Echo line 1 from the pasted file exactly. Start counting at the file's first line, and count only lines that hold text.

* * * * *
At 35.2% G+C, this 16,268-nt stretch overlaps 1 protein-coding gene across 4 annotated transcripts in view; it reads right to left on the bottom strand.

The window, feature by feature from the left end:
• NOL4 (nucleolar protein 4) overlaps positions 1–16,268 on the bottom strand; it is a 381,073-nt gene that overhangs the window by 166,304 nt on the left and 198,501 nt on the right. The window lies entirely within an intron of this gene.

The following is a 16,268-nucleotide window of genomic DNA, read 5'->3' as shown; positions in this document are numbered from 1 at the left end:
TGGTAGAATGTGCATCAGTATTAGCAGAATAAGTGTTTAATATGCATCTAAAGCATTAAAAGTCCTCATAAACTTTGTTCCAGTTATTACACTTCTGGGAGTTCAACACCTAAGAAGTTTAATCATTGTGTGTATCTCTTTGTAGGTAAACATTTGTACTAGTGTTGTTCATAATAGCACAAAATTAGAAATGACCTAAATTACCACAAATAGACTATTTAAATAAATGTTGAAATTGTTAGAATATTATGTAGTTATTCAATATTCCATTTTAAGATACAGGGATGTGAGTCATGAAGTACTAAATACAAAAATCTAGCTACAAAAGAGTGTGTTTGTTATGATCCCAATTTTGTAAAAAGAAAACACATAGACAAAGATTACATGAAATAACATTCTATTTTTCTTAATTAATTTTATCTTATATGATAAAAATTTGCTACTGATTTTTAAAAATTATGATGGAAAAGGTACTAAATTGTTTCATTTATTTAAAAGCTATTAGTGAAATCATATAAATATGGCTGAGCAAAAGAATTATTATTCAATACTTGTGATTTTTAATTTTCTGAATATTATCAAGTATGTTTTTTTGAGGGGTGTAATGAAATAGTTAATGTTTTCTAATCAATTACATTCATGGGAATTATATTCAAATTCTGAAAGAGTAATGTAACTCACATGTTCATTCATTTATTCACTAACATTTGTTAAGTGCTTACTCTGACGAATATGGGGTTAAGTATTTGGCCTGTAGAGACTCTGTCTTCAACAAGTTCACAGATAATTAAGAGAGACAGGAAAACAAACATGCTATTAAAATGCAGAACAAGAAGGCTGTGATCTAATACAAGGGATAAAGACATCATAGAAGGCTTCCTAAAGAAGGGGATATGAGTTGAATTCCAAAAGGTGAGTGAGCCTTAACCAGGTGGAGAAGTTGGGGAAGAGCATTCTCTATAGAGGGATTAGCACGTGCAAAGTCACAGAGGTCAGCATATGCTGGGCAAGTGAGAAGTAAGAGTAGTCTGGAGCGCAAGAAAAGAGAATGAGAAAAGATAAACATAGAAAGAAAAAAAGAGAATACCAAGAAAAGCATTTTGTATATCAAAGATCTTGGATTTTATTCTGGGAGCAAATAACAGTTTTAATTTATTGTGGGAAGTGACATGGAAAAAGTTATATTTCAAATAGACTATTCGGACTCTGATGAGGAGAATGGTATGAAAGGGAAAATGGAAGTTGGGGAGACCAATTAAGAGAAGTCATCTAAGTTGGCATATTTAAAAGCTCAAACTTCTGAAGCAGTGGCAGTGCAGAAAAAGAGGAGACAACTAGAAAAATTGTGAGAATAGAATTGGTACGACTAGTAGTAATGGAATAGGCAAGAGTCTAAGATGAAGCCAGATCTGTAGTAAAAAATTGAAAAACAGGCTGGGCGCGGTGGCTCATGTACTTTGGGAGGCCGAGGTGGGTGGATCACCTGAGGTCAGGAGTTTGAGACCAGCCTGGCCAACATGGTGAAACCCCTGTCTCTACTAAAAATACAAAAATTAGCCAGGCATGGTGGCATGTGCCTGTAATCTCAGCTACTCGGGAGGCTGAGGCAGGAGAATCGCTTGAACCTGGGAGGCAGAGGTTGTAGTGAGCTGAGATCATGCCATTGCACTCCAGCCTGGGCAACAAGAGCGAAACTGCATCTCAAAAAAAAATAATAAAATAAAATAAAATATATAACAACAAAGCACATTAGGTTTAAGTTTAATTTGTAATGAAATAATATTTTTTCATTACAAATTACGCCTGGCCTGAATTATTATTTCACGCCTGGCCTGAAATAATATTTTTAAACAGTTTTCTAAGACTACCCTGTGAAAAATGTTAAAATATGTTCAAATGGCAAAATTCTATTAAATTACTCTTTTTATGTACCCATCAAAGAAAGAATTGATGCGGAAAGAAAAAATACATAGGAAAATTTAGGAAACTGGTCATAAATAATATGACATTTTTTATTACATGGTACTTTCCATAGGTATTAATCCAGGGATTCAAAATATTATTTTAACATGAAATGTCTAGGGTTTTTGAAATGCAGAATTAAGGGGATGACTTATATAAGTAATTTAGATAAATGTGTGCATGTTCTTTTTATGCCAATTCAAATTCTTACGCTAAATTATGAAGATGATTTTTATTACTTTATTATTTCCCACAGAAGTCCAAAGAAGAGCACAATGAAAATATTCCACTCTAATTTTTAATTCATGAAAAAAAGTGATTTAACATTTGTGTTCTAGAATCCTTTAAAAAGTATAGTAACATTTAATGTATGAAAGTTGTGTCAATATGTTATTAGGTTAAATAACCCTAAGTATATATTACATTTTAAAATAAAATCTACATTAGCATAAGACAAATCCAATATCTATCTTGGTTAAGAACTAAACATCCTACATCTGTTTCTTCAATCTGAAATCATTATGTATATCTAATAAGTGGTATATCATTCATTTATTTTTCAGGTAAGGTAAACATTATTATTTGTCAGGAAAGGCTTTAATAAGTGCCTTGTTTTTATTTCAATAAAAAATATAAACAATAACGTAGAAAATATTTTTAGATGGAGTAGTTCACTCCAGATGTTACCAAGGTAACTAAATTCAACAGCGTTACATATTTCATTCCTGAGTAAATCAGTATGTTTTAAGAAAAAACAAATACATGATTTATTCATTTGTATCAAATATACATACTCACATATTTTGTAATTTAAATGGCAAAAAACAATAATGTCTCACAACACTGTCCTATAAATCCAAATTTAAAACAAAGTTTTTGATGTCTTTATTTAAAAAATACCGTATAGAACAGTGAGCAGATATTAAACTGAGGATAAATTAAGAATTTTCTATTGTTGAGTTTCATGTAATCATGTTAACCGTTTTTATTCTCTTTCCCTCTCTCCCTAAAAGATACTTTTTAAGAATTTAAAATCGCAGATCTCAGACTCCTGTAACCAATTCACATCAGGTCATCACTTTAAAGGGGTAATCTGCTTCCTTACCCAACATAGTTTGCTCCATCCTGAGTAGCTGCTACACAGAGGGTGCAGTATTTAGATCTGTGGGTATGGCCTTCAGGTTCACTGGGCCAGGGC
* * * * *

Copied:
At 35.2% G+C, this 16,268-nt stretch overlaps 1 protein-coding gene across 4 annotated transcripts in view; it reads right to left on the bottom strand.